In Sermon J, 'Jesus is the Good Shepherd', a male of about fifty years, also used the metaphor of a shepherd as 'someone who understands seasons' to show that Jesus takes care of the believers in their various episodes of life.

The 'emic' perspectives of the participants

The analysis of empirical data can be performed in various ways and from different perspectives. This article adopts the 'emic' point of view by the participants and compares it with the scholarly anthropological, sociological and theological outside perspectives ('etic' points of view) of scholars in theology, homiletics and liturgical studies (cf. Barnard, Cilliers & Wepener 2014:53). This article explored how the following factors affected preaching in the Western Reef Region.

Understanding of the notion of preaching

Various notions of preaching were expressed. For example, Preacher E, a male of about sixty years, regarded preaching as

'[ C]ommunicating to people that which has been communicated to you by the Lord himself through his word [] ensuring that things like how to properly arrange a sermon, your exegesis, ensuring that you are hermeneutically correct.'

Preacher F, a male in the early forties said:

'Preaching [] is conveying or putting across a message of the gospel [] to a particular audience. And obviously the preaching should be centralised or should be guided by the Scripture itself.'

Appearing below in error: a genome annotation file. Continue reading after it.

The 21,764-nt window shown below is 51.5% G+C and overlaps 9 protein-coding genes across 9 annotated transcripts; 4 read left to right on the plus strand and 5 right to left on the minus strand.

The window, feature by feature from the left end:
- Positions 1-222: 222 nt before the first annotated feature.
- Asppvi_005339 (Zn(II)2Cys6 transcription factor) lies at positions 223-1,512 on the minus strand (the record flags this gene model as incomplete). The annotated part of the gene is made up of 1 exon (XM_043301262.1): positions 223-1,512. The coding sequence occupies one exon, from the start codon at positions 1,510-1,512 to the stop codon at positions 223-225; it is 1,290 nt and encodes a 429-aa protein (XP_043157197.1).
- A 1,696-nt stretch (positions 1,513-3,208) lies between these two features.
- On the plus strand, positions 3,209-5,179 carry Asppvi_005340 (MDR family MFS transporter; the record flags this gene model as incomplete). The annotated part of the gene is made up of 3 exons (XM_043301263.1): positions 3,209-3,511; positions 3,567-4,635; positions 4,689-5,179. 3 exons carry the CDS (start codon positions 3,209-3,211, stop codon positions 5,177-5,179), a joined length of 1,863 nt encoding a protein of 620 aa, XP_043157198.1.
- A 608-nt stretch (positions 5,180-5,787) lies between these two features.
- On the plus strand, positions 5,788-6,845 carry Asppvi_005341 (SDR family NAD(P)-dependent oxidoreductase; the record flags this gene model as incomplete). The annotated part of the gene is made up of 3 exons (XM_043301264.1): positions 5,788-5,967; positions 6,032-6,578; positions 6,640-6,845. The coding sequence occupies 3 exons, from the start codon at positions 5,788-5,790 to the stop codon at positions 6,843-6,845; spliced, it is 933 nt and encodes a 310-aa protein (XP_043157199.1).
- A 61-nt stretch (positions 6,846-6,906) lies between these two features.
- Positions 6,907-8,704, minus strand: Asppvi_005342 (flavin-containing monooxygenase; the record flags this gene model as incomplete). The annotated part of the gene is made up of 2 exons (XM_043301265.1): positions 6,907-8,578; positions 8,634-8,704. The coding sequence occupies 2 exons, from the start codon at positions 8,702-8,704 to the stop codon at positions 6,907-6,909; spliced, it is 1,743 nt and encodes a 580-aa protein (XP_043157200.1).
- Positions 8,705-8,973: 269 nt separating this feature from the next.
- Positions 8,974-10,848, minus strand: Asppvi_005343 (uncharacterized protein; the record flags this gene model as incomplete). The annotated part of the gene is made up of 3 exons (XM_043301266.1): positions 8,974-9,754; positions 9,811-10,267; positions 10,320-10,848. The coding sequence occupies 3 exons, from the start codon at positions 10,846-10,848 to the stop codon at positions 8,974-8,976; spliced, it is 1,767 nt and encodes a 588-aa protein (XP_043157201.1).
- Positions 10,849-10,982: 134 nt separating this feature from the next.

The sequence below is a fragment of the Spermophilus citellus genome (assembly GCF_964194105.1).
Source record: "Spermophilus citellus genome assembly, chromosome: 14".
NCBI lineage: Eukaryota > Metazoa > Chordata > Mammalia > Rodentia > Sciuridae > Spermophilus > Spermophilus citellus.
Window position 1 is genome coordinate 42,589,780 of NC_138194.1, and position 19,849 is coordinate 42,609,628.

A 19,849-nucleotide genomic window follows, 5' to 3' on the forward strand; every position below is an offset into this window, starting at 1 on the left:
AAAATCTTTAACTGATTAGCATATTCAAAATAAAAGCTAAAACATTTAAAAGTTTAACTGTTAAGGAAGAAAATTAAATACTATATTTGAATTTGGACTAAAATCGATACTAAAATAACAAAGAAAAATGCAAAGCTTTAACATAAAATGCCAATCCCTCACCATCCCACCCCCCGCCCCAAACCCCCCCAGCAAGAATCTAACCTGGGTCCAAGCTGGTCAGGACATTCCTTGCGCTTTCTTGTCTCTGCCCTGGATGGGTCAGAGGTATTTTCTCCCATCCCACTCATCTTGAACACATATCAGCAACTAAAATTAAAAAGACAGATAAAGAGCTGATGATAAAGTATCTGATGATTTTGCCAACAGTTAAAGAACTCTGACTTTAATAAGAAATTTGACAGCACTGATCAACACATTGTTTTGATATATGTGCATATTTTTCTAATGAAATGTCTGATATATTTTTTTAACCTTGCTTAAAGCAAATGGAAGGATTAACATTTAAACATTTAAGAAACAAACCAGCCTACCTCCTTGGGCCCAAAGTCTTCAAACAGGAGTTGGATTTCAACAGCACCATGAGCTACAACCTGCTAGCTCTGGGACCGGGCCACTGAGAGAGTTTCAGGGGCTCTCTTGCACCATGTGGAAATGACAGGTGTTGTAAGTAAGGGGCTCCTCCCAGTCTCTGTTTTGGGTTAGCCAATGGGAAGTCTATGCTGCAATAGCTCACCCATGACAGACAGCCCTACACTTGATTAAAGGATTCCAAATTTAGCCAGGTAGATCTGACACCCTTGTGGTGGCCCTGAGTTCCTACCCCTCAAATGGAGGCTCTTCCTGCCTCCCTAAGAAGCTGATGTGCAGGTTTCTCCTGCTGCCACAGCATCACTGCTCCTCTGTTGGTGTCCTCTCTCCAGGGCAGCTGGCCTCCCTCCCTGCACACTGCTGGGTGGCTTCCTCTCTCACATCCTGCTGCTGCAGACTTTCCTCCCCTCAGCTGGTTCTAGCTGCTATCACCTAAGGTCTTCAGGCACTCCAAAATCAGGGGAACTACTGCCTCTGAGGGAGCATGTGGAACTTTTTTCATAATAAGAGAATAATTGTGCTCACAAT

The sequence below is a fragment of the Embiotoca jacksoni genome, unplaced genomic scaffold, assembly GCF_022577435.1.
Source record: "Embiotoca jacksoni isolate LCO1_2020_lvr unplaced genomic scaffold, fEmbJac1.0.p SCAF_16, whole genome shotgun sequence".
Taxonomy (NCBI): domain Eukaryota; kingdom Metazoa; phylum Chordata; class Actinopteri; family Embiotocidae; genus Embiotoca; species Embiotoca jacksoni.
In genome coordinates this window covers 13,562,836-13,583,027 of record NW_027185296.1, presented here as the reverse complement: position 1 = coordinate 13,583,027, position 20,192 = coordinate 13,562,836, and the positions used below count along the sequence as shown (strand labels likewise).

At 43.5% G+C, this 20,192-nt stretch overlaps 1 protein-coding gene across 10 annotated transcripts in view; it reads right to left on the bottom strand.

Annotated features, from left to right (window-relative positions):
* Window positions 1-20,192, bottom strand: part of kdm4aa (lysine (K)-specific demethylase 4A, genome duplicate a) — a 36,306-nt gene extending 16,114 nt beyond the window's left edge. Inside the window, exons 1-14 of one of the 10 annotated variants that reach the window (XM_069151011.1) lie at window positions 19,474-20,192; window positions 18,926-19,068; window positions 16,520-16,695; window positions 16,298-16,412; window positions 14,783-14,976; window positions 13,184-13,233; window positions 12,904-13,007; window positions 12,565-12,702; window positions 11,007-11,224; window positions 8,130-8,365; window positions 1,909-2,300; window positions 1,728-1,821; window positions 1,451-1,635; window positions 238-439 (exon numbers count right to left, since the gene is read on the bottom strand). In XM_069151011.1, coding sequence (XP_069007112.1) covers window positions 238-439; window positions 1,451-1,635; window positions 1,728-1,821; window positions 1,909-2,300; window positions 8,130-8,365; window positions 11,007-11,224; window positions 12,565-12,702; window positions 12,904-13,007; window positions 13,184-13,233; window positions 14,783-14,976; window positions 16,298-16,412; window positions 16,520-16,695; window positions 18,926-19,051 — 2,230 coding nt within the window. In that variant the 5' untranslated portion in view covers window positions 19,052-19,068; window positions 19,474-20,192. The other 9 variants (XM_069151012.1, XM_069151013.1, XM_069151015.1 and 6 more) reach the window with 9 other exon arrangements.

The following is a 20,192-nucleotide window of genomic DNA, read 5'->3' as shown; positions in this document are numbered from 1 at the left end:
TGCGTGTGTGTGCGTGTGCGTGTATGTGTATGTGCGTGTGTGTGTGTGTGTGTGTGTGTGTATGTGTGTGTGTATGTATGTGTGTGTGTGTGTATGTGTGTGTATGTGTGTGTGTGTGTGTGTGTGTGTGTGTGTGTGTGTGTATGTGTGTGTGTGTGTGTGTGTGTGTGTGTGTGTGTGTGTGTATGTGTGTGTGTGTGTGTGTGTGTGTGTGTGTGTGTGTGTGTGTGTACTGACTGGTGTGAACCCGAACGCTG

Understanding the fundamental components of preaching

Regarding the main components of preaching, interviewees had various views. Among other views, Preacher E, a male of about sixty years, stated:

'Firstly, the preacher must be there, secondly the audience must be there, and of course in the first instance the preacher must first prepare himself for preaching before he can even prepare the sermon [] there is no preaching without the Holy Spirit.'

Preacher F, a male in the early forties emphasised the centrality of the Scripture, saying that preaching '[] needs to be centralised on, or it should be extracted from the Bible'.

Preacher H a male of about fifty years, was more extensive in his list of the components of preaching when he said:

'[ B]ut really when we say preaching has taken place, we are actually talking about the actual message that is broadcasted [] the Scriptures, the word of God, the Bible [] the cultures, the people you are speaking to, the relevance, and all that.'

The role of the preacher in effectively engaging the congregation

Preacher J, a male of about fifty years explained the importance of asking questions during preaching by saying: